Electronic shelf labels (ESLs) or digital shelf labels (DSLs) are at the heart of this retail revolution. These small, battery-powered e-paper displays are wirelessly connected to a central system, allowing for quick and easy price updates. But they’re more than just digital price tags; they’re a gateway to a more interactive shopping experience.

Retail prices can jump in seconds with high-tech store price tags

Digital price tags (Walmart) (Kurt “CyberGuy” Knutsson)

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What can these smart labels do?

These smart labels are multifunctional devices. They can display prices and product information, show QR codes for additional details, guide store employees for restocking and assist with order fulfillment for online purchases. It’s like giving each product its own mini-computer.

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Retail prices can jump in seconds with high-tech store price tags

Showing how smart labels are multifunctional devices (Walmart) (Kurt “CyberGuy” Knutsson)

The potential impact on shoppers

This new technology could bring both benefits and challenges for consumers. On the plus side, we can expect more accurate pricing and the potential for better deals on soon-to-expire items. Shoppers will have access to more product information right at their fingertips.

There’s also a possibility of lower prices due to increased store efficiency. However, it’s not all rosy. We might see the introduction of dynamic pricing, similar to surge pricing in ride-sharing apps. This could lead to rapid price fluctuations. There are also privacy concerns with the increased data collection that comes with these systems.

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Retail prices can jump in seconds with high-tech store price tags

Digital price tags (Walmart) (Kurt “CyberGuy” Knutsson)

Real-world examples: Who’s leading the charge?

Now that we’ve covered the basics, let’s look at some specific examples of how this technology is being implemented. America’s largest retailer, Walmart, recently announced plans to introduce digital shelf labels in 2,300 stores by 2026. Given Walmart’s massive market share in the U.S. grocery sector, this move could expose millions of shoppers to the technology.

According to Daniela Boscan, a Walmart food and consumable team lead, “A price change that used to take an associate two days to update now takes only minutes with the new DSL system. This efficiency means we can spend more time assisting customers and less time on repetitive tasks.”

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While Walmart’s announcement made headlines, they’re not the first to experiment with this technology. Other major players include Kroger, Whole Foods (owned by Amazon), Ahold Delhaize, and Schnucks, a Midwestern chain. A recent market study estimates that about 26% of grocers and general merchandisers were capable of using ESL technology in 2023, indicating a growing trend in the industry.

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Retail prices can jump in seconds with high-tech store price tags

Employee scanning digital price tag (Walmart) (Kurt “CyberGuy” Knutsson)

The great price-tag switcheroo

When a store decides to make the leap from traditional paper tags to digital ones, it’s not just a simple overnight change. It’s a massive undertaking that requires careful planning and execution. Picture this: a small army of workers descending upon the store, armed with digital price tags and determination.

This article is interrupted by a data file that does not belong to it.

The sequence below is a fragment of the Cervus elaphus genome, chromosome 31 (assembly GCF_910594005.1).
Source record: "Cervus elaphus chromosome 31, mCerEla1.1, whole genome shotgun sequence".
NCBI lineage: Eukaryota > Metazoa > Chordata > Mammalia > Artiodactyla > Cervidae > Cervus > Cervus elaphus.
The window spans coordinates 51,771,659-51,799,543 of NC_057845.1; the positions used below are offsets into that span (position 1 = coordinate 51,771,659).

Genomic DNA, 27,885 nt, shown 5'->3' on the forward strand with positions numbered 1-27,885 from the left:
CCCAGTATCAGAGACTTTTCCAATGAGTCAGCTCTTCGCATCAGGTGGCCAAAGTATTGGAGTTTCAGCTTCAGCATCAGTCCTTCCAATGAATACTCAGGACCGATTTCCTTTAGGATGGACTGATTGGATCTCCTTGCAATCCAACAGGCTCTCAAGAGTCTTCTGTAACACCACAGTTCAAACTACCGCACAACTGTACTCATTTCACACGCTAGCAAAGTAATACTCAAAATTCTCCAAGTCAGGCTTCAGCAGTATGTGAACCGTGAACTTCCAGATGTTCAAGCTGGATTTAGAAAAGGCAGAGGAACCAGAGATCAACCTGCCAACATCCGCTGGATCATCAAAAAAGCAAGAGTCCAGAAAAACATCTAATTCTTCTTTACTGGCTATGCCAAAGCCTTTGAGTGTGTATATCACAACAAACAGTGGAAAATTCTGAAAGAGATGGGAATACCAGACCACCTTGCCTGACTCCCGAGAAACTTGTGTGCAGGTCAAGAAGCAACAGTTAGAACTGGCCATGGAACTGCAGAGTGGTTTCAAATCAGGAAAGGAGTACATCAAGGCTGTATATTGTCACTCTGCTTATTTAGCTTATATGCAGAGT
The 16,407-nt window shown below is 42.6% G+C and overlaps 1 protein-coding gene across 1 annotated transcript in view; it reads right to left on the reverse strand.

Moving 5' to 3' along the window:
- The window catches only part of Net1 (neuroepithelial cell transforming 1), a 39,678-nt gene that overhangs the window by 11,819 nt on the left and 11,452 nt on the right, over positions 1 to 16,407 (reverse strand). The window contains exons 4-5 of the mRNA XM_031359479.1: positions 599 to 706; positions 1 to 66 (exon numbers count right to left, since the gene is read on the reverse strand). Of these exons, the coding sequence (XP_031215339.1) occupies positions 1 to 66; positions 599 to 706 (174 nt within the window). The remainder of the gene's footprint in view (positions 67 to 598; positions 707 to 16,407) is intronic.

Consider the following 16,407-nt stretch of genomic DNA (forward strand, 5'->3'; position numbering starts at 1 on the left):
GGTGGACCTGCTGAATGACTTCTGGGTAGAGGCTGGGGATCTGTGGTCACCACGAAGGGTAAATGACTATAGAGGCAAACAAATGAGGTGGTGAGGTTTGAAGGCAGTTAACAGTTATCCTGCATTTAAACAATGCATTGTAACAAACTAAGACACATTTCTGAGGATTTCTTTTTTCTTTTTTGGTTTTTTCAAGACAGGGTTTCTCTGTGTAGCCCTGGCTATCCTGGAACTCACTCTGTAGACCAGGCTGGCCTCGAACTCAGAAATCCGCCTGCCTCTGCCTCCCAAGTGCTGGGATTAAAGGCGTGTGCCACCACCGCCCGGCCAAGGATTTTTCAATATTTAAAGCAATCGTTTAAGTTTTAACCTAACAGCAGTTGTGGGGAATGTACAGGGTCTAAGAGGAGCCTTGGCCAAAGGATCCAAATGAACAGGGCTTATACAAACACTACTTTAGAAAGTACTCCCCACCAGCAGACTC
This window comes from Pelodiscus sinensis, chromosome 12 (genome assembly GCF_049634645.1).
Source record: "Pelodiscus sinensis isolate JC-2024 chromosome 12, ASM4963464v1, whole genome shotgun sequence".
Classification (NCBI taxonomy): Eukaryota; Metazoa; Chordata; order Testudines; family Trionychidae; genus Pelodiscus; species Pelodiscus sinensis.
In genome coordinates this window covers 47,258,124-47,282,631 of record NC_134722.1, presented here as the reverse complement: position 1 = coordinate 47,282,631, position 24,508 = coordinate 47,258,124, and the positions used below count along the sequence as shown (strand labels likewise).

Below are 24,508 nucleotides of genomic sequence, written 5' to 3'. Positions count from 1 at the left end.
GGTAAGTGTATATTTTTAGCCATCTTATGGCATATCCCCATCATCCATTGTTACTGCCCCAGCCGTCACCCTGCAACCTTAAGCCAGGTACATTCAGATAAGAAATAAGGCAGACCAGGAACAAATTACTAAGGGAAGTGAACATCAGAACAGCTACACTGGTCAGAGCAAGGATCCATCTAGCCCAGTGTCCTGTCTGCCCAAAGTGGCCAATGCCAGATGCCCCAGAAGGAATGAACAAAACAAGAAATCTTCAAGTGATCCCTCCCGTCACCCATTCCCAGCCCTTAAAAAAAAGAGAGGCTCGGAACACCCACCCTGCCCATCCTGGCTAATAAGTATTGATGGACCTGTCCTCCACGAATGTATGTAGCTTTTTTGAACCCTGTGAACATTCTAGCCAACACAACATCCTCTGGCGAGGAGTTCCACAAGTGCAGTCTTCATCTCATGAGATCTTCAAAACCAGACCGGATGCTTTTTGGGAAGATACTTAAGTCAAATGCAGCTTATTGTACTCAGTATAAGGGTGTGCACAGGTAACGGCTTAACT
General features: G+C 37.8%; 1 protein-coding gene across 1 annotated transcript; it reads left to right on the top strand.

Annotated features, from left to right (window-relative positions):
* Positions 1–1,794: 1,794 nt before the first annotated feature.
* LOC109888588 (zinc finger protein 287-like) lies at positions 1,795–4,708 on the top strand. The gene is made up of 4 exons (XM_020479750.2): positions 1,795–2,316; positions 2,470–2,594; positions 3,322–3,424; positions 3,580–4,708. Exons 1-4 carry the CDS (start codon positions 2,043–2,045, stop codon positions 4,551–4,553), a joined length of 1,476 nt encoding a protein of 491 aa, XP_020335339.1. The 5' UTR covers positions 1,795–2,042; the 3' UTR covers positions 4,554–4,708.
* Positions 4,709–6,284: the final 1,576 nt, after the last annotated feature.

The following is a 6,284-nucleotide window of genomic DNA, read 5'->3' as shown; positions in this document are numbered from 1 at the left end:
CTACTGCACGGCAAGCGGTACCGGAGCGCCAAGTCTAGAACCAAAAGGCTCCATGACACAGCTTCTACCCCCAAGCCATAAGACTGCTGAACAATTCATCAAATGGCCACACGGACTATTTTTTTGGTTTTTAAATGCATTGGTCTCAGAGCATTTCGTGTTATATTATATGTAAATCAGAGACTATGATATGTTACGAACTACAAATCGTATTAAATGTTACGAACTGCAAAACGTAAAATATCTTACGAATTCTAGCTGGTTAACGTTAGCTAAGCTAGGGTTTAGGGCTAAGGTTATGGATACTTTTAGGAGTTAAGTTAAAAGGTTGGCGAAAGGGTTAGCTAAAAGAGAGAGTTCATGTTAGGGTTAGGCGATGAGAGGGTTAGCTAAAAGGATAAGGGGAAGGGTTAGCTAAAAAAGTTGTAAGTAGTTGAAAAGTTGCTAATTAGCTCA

These “price tag transformers” swarm the aisles, systematically replacing each paper tag with its high-tech counterpart. Shelf by shelf, aisle by aisle, the store undergoes a visible transformation. The familiar sight of paper tags gradually gives way to the sleek, uniform appearance of digital displays.

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Retail prices can jump in seconds with high-tech store price tags

Changing out paper tags for digital ones (Pricer) (Kurt “CyberGuy” Knutsson)

The bigger picture: Dynamic pricing everywhere

The adoption of digital price tags in grocery stores is part of a larger trend toward dynamic pricing in various industries. We’ve already seen this in ride-sharing apps like Uber and Lyft, airline tickets, live music, event sales and fast food, as evidenced by the recent Wendy’s controversy. This shift raises questions about how consumers will adapt to more fluid pricing structures in their day-to-day purchases.

Retail prices can jump in seconds with high-tech store price tags

Digital price tags (Walmart) (Kurt “CyberGuy” Knutsson)

Kurt’s key takeaways

As we stand on the brink of this digital revolution in retail, it’s important to consider both the opportunities and the challenges it presents. On one hand, the increased efficiency and flexibility could lead to better shopping experiences and potentially lower prices. On the other hand, the introduction of dynamic pricing to everyday purchases might require a shift in how we approach our shopping habits.

As this technology rolls out, it’s crucial for you to stay informed and adapt your shopping strategies accordingly. Monitor price trends, take advantage of additional product information and provide feedback to retailers about your experiences.

What’s your take on this digital retail revolution? Are you excited about the potential benefits or concerned about the challenges? Let us know by writing us at Cyberguy.com/Contact.

For more of my tech tips and security alerts, subscribe to my free CyberGuy Report Newsletter by heading to Cyberguy.com/Newsletter.